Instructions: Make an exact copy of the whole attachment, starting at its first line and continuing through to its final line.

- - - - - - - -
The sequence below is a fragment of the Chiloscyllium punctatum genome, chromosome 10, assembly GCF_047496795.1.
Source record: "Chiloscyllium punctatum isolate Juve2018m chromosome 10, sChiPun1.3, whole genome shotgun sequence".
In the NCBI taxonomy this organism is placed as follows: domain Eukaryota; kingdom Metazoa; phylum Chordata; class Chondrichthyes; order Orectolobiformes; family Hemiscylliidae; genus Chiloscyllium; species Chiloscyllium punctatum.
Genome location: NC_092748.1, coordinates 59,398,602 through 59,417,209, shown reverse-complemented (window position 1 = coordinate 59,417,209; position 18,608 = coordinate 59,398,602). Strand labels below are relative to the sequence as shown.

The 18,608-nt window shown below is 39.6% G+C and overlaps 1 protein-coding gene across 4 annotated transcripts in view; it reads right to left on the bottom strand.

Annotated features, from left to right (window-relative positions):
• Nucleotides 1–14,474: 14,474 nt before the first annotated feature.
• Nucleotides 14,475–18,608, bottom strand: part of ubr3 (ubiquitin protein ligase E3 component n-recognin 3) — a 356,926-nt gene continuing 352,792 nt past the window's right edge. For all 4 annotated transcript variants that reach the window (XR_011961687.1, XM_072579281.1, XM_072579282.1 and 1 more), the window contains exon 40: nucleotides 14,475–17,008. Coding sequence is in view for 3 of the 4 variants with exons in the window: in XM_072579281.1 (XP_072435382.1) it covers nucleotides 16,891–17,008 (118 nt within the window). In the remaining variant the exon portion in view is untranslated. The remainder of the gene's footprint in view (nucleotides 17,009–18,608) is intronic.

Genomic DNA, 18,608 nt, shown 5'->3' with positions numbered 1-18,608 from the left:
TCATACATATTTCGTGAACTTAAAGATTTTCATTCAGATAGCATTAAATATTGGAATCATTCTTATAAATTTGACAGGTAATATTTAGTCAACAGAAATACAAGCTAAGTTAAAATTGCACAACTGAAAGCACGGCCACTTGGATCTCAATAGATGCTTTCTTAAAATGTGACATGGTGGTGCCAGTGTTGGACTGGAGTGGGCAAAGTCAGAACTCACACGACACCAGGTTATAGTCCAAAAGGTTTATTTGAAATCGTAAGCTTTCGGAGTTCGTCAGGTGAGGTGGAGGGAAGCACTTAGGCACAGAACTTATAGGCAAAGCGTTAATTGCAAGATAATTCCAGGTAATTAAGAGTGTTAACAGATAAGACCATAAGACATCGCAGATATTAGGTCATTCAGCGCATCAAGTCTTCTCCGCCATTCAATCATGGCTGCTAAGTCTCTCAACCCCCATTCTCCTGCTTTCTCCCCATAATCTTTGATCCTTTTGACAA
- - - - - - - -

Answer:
The sequence below is a fragment of the Chiloscyllium punctatum genome, chromosome 10, assembly GCF_047496795.1.
Source record: "Chiloscyllium punctatum isolate Juve2018m chromosome 10, sChiPun1.3, whole genome shotgun sequence".
In the NCBI taxonomy this organism is placed as follows: domain Eukaryota; kingdom Metazoa; phylum Chordata; class Chondrichthyes; order Orectolobiformes; family Hemiscylliidae; genus Chiloscyllium; species Chiloscyllium punctatum.
Genome location: NC_092748.1, coordinates 59,398,602 through 59,417,209, shown reverse-complemented (window position 1 = coordinate 59,417,209; position 18,608 = coordinate 59,398,602). Strand labels below are relative to the sequence as shown.

The 18,608-nt window shown below is 39.6% G+C and overlaps 1 protein-coding gene across 4 annotated transcripts in view; it reads right to left on the bottom strand.

Annotated features, from left to right (window-relative positions):
• Nucleotides 1–14,474: 14,474 nt before the first annotated feature.
• Nucleotides 14,475–18,608, bottom strand: part of ubr3 (ubiquitin protein ligase E3 component n-recognin 3) — a 356,926-nt gene continuing 352,792 nt past the window's right edge. For all 4 annotated transcript variants that reach the window (XR_011961687.1, XM_072579281.1, XM_072579282.1 and 1 more), the window contains exon 40: nucleotides 14,475–17,008. Coding sequence is in view for 3 of the 4 variants with exons in the window: in XM_072579281.1 (XP_072435382.1) it covers nucleotides 16,891–17,008 (118 nt within the window). In the remaining variant the exon portion in view is untranslated. The remainder of the gene's footprint in view (nucleotides 17,009–18,608) is intronic.

Genomic DNA, 18,608 nt, shown 5'->3' with positions numbered 1-18,608 from the left:
TCATACATATTTCGTGAACTTAAAGATTTTCATTCAGATAGCATTAAATATTGGAATCATTCTTATAAATTTGACAGGTAATATTTAGTCAACAGAAATACAAGCTAAGTTAAAATTGCACAACTGAAAGCACGGCCACTTGGATCTCAATAGATGCTTTCTTAAAATGTGACATGGTGGTGCCAGTGTTGGACTGGAGTGGGCAAAGTCAGAACTCACACGACACCAGGTTATAGTCCAAAAGGTTTATTTGAAATCGTAAGCTTTCGGAGTTCGTCAGGTGAGGTGGAGGGAAGCACTTAGGCACAGAACTTATAGGCAAAGCGTTAATTGCAAGATAATTCCAGGTAATTAAGAGTGTTAACAGATAAGACCATAAGACATCGCAGATATTAGGTCATTCAGCGCATCAAGTCTTCTCCGCCATTCAATCATGGCTGCTAAGTCTCTCAACCCCCATTCTCCTGCTTTCTCCCCATAATCTTTGATCCTTTTGACAA